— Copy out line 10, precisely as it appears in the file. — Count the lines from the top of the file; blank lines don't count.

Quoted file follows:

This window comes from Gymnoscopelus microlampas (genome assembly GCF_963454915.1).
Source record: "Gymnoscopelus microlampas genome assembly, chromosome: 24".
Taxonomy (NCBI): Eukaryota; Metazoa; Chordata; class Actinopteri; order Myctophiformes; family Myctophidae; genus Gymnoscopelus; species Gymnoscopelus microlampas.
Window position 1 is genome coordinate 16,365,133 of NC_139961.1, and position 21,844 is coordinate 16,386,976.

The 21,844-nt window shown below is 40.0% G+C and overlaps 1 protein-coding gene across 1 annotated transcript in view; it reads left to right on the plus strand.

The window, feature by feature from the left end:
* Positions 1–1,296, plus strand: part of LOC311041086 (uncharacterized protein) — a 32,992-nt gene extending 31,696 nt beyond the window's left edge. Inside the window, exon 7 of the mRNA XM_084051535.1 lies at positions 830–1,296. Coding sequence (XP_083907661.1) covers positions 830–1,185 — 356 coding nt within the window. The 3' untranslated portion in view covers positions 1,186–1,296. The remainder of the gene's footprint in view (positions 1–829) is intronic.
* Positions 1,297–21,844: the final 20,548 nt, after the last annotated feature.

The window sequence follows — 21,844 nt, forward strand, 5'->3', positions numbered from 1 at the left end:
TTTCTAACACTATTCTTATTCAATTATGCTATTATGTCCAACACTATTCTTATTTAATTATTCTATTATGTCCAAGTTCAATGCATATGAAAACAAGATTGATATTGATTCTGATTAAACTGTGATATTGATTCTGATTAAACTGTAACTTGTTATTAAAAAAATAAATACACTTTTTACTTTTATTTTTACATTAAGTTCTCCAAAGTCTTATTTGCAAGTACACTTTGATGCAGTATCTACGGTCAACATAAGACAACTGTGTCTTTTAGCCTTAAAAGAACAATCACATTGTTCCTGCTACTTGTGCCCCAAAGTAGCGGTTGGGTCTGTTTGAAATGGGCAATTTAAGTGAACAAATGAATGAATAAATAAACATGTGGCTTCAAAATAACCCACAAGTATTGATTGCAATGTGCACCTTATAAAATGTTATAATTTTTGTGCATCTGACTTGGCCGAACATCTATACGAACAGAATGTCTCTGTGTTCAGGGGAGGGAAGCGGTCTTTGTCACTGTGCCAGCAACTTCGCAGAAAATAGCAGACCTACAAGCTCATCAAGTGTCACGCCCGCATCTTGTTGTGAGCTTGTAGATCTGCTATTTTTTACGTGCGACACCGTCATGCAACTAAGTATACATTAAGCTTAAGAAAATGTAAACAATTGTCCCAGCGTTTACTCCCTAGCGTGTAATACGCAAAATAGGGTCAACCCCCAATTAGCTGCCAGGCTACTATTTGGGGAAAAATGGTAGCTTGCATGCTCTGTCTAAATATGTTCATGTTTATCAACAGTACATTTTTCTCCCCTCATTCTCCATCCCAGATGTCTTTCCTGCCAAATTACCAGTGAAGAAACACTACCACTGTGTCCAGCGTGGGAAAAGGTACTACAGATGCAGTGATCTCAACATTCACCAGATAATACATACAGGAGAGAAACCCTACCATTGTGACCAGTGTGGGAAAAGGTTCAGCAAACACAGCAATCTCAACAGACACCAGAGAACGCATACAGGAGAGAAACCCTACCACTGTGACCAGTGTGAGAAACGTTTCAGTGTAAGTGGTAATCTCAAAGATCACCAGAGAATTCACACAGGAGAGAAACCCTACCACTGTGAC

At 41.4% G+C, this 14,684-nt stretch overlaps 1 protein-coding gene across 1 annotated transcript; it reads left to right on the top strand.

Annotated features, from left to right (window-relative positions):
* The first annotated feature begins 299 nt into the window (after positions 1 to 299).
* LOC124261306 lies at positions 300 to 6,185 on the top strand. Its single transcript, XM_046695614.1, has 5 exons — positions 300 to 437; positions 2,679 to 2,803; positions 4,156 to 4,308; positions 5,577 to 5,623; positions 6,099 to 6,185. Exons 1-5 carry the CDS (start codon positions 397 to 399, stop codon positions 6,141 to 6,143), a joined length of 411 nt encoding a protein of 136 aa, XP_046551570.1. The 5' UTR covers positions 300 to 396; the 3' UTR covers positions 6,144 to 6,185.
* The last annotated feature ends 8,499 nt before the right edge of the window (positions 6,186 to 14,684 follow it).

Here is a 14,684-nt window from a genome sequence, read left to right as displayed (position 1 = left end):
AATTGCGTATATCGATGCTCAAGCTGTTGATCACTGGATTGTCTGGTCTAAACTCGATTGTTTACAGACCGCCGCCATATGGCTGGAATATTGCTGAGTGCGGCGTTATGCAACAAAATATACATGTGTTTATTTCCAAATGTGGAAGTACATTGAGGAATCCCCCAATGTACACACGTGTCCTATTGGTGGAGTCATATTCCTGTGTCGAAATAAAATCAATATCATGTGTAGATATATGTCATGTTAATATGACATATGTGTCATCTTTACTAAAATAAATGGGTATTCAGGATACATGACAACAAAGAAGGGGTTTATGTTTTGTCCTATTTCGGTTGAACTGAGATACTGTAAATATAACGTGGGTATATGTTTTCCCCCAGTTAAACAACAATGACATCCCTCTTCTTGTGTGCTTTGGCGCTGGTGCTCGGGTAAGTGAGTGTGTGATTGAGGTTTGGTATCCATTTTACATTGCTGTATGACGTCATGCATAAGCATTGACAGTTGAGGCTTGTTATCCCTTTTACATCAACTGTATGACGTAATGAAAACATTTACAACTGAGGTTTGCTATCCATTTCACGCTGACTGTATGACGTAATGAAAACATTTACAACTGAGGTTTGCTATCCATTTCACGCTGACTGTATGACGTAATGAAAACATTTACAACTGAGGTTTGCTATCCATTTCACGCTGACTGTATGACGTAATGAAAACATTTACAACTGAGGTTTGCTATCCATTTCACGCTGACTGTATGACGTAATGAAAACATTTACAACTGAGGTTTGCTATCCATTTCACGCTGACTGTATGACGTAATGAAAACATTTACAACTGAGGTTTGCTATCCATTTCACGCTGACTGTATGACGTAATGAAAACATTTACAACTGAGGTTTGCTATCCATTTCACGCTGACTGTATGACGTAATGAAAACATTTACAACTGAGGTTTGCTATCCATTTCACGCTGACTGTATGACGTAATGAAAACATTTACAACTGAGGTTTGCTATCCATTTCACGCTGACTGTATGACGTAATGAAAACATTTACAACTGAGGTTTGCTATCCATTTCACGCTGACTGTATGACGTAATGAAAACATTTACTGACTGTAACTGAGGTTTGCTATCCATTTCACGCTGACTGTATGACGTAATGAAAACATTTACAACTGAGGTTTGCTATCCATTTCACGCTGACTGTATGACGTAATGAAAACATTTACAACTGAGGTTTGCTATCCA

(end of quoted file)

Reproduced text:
TTTCTAACACTATTCTTATTCAATTATGCTATTATGTCCAACACTATTCTTATTTAATTATTCTATTATGTCCAAGTTCAATGCATATGAAAACAAGATTGATATTGATTCTGATTAAACTGTGATATTGATTCTGATTAAACTGTAACTTGTTATTAAAAAAATAAATACACTTTTTACTTTTATTTTTACATTAAGTTCTCCAAAGTCTTATTTGCAAGTACACTTTGATGCAGTATCTACGGTCAACATAAGACAACTGTGTCTTTTAGCCTTAAAAGAACAATCACATTGTTCCTGCTACTTGTGCCCCAAAGTAGCGGTTGGGTCTGTTTGAAATGGGCAATTTAAGTGAACAAATGAATGAATAAATAAACATGTGGCTTCAAAATAACCCACAAGTATTGATTGCAATGTGCACCTTATAAAATGTTATAATTTTTGTGCATCTGACTTGGCCGAACATCTATACGAACAGAATGTCTCTGTGTTCAGGGGAGGGAAGCGGTCTTTGTCACTGTGCCAGCAACTTCGCAGAAAATAGCAGACCTACAAGCTCATCAAGTGTCACGCCCGCATCTTGTTGTGAGCTTGTAGATCTGCTATTTTTTACGTGCGACACCGTCATGCAACTAAGTATACATTAAGCTTAAGAAAATGTAAACAATTGTCCCAGCGTTTACTCCCTAGCGTGTAATACGCAAAATAGGGTCAACCCCCAATTAGCTGCCAGGCTACTATTTGGGGAAAAATGGTAGCTTGCATGCTCTGTCTAAATATGTTCATGTTTATCAACAGTACATTTTTCTCCCCTCATTCTCCATCCCAGATGTCTTTCCTGCCAAATTACCAGTGAAGAAACACTACCACTGTGTCCAGCGTGGGAAAAGGTACTACAGATGCAGTGATCTCAACATTCACCAGATAATACATACAGGAGAGAAACCCTACCATTGTGACCAGTGTGGGAAAAGGTTCAGCAAACACAGCAATCTCAACAGACACCAGAGAACGCATACAGGAGAGAAACCCTACCACTGTGACCAGTGTGAGAAACGTTTCAGTGTAAGTGGTAATCTCAAAGATCACCAGAGAATTCACACAGGAGAGAAACCCTACCACTGTGAC